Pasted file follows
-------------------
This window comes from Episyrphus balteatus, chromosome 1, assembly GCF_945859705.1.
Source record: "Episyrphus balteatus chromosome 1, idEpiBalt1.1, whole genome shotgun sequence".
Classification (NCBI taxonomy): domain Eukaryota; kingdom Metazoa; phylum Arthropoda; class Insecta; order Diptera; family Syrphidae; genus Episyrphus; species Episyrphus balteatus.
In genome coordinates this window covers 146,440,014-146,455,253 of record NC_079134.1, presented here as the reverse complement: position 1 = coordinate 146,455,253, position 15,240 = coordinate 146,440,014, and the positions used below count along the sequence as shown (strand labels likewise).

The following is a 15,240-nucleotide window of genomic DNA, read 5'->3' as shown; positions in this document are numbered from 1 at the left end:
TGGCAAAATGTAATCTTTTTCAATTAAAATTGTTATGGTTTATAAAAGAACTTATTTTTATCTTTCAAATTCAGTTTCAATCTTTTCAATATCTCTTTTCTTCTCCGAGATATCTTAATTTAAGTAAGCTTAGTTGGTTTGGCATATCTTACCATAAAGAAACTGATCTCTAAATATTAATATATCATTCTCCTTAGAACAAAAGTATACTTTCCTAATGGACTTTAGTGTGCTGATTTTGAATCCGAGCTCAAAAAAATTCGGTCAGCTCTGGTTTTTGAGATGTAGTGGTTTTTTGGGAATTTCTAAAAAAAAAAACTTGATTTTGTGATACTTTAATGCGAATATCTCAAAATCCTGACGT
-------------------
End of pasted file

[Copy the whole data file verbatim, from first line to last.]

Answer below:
This window comes from Episyrphus balteatus, chromosome 1, assembly GCF_945859705.1.
Source record: "Episyrphus balteatus chromosome 1, idEpiBalt1.1, whole genome shotgun sequence".
Classification (NCBI taxonomy): domain Eukaryota; kingdom Metazoa; phylum Arthropoda; class Insecta; order Diptera; family Syrphidae; genus Episyrphus; species Episyrphus balteatus.
In genome coordinates this window covers 146,440,014-146,455,253 of record NC_079134.1, presented here as the reverse complement: position 1 = coordinate 146,455,253, position 15,240 = coordinate 146,440,014, and the positions used below count along the sequence as shown (strand labels likewise).

The following is a 15,240-nucleotide window of genomic DNA, read 5'->3' as shown; positions in this document are numbered from 1 at the left end:
TGGCAAAATGTAATCTTTTTCAATTAAAATTGTTATGGTTTATAAAAGAACTTATTTTTATCTTTCAAATTCAGTTTCAATCTTTTCAATATCTCTTTTCTTCTCCGAGATATCTTAATTTAAGTAAGCTTAGTTGGTTTGGCATATCTTACCATAAAGAAACTGATCTCTAAATATTAATATATCATTCTCCTTAGAACAAAAGTATACTTTCCTAATGGACTTTAGTGTGCTGATTTTGAATCCGAGCTCAAAAAAATTCGGTCAGCTCTGGTTTTTGAGATGTAGTGGTTTTTTGGGAATTTCTAAAAAAAAAAACTTGATTTTGTGATACTTTAATGCGAATATCTCAAAATCCTGACGT